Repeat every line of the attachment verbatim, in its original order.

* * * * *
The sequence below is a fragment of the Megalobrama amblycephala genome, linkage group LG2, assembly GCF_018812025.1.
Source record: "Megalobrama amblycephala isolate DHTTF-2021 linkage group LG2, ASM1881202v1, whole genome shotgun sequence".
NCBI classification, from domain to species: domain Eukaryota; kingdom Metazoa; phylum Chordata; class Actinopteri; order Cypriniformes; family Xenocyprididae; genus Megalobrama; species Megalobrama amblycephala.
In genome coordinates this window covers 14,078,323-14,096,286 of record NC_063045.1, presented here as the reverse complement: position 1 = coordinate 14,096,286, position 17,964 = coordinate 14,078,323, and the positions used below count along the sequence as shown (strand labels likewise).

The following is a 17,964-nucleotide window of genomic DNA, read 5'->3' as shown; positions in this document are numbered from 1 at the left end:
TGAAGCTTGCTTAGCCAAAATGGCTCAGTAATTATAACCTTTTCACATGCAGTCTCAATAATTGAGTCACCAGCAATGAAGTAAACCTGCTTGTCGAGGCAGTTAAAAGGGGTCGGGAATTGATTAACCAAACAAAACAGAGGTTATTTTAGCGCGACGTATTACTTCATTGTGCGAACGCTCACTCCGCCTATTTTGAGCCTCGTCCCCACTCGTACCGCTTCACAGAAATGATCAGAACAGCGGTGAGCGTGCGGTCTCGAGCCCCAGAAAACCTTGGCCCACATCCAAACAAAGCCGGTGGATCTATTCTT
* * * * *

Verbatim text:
The sequence below is a fragment of the Megalobrama amblycephala genome, linkage group LG2, assembly GCF_018812025.1.
Source record: "Megalobrama amblycephala isolate DHTTF-2021 linkage group LG2, ASM1881202v1, whole genome shotgun sequence".
NCBI classification, from domain to species: domain Eukaryota; kingdom Metazoa; phylum Chordata; class Actinopteri; order Cypriniformes; family Xenocyprididae; genus Megalobrama; species Megalobrama amblycephala.
In genome coordinates this window covers 14,078,323-14,096,286 of record NC_063045.1, presented here as the reverse complement: position 1 = coordinate 14,096,286, position 17,964 = coordinate 14,078,323, and the positions used below count along the sequence as shown (strand labels likewise).

The following is a 17,964-nucleotide window of genomic DNA, read 5'->3' as shown; positions in this document are numbered from 1 at the left end:
TGAAGCTTGCTTAGCCAAAATGGCTCAGTAATTATAACCTTTTCACATGCAGTCTCAATAATTGAGTCACCAGCAATGAAGTAAACCTGCTTGTCGAGGCAGTTAAAAGGGGTCGGGAATTGATTAACCAAACAAAACAGAGGTTATTTTAGCGCGACGTATTACTTCATTGTGCGAACGCTCACTCCGCCTATTTTGAGCCTCGTCCCCACTCGTACCGCTTCACAGAAATGATCAGAACAGCGGTGAGCGTGCGGTCTCGAGCCCCAGAAAACCTTGGCCCACATCCAAACAAAGCCGGTGGATCTATTCTT